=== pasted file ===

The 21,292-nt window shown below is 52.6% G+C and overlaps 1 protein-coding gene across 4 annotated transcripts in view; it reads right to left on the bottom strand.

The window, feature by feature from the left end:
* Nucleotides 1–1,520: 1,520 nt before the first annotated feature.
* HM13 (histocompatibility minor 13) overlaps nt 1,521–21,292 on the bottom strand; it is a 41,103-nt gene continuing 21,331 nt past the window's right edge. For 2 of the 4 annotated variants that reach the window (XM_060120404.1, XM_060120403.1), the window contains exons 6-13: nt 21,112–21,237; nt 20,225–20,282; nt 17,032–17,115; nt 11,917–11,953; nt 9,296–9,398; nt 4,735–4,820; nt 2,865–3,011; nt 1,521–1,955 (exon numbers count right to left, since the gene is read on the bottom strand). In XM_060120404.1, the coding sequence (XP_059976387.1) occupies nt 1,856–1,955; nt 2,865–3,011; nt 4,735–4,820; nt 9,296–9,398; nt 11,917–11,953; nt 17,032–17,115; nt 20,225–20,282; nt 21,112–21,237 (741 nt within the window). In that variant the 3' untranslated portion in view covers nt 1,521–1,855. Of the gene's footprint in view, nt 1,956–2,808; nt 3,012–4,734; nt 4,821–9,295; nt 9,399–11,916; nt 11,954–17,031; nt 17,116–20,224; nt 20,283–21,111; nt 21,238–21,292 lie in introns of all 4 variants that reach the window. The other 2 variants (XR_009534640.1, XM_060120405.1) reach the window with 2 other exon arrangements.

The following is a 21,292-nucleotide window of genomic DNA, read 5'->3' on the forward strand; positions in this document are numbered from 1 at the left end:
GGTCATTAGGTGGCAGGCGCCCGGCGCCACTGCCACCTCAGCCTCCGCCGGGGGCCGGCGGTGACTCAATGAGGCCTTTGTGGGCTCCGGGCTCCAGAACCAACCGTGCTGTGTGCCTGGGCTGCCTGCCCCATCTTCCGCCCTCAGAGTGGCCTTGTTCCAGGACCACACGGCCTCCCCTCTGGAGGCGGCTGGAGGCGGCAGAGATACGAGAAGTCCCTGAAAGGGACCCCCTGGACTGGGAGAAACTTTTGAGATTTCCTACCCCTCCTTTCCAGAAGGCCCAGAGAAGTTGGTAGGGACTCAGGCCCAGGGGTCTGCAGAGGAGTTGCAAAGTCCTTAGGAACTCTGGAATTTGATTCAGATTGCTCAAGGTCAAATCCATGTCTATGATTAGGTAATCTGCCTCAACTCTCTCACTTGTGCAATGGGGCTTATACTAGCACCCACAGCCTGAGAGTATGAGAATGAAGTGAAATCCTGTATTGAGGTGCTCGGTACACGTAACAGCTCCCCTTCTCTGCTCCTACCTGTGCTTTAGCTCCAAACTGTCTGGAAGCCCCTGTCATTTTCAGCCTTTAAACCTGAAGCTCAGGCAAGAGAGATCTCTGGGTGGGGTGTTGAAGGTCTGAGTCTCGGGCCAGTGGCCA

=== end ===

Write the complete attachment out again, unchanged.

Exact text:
The 21,292-nt window shown below is 52.6% G+C and overlaps 1 protein-coding gene across 4 annotated transcripts in view; it reads right to left on the bottom strand.

The window, feature by feature from the left end:
* Nucleotides 1–1,520: 1,520 nt before the first annotated feature.
* HM13 (histocompatibility minor 13) overlaps nt 1,521–21,292 on the bottom strand; it is a 41,103-nt gene continuing 21,331 nt past the window's right edge. For 2 of the 4 annotated variants that reach the window (XM_060120404.1, XM_060120403.1), the window contains exons 6-13: nt 21,112–21,237; nt 20,225–20,282; nt 17,032–17,115; nt 11,917–11,953; nt 9,296–9,398; nt 4,735–4,820; nt 2,865–3,011; nt 1,521–1,955 (exon numbers count right to left, since the gene is read on the bottom strand). In XM_060120404.1, the coding sequence (XP_059976387.1) occupies nt 1,856–1,955; nt 2,865–3,011; nt 4,735–4,820; nt 9,296–9,398; nt 11,917–11,953; nt 17,032–17,115; nt 20,225–20,282; nt 21,112–21,237 (741 nt within the window). In that variant the 3' untranslated portion in view covers nt 1,521–1,855. Of the gene's footprint in view, nt 1,956–2,808; nt 3,012–4,734; nt 4,821–9,295; nt 9,399–11,916; nt 11,954–17,031; nt 17,116–20,224; nt 20,283–21,111; nt 21,238–21,292 lie in introns of all 4 variants that reach the window. The other 2 variants (XR_009534640.1, XM_060120405.1) reach the window with 2 other exon arrangements.

The following is a 21,292-nucleotide window of genomic DNA, read 5'->3' on the forward strand; positions in this document are numbered from 1 at the left end:
GGTCATTAGGTGGCAGGCGCCCGGCGCCACTGCCACCTCAGCCTCCGCCGGGGGCCGGCGGTGACTCAATGAGGCCTTTGTGGGCTCCGGGCTCCAGAACCAACCGTGCTGTGTGCCTGGGCTGCCTGCCCCATCTTCCGCCCTCAGAGTGGCCTTGTTCCAGGACCACACGGCCTCCCCTCTGGAGGCGGCTGGAGGCGGCAGAGATACGAGAAGTCCCTGAAAGGGACCCCCTGGACTGGGAGAAACTTTTGAGATTTCCTACCCCTCCTTTCCAGAAGGCCCAGAGAAGTTGGTAGGGACTCAGGCCCAGGGGTCTGCAGAGGAGTTGCAAAGTCCTTAGGAACTCTGGAATTTGATTCAGATTGCTCAAGGTCAAATCCATGTCTATGATTAGGTAATCTGCCTCAACTCTCTCACTTGTGCAATGGGGCTTATACTAGCACCCACAGCCTGAGAGTATGAGAATGAAGTGAAATCCTGTATTGAGGTGCTCGGTACACGTAACAGCTCCCCTTCTCTGCTCCTACCTGTGCTTTAGCTCCAAACTGTCTGGAAGCCCCTGTCATTTTCAGCCTTTAAACCTGAAGCTCAGGCAAGAGAGATCTCTGGGTGGGGTGTTGAAGGTCTGAGTCTCGGGCCAGTGGCCA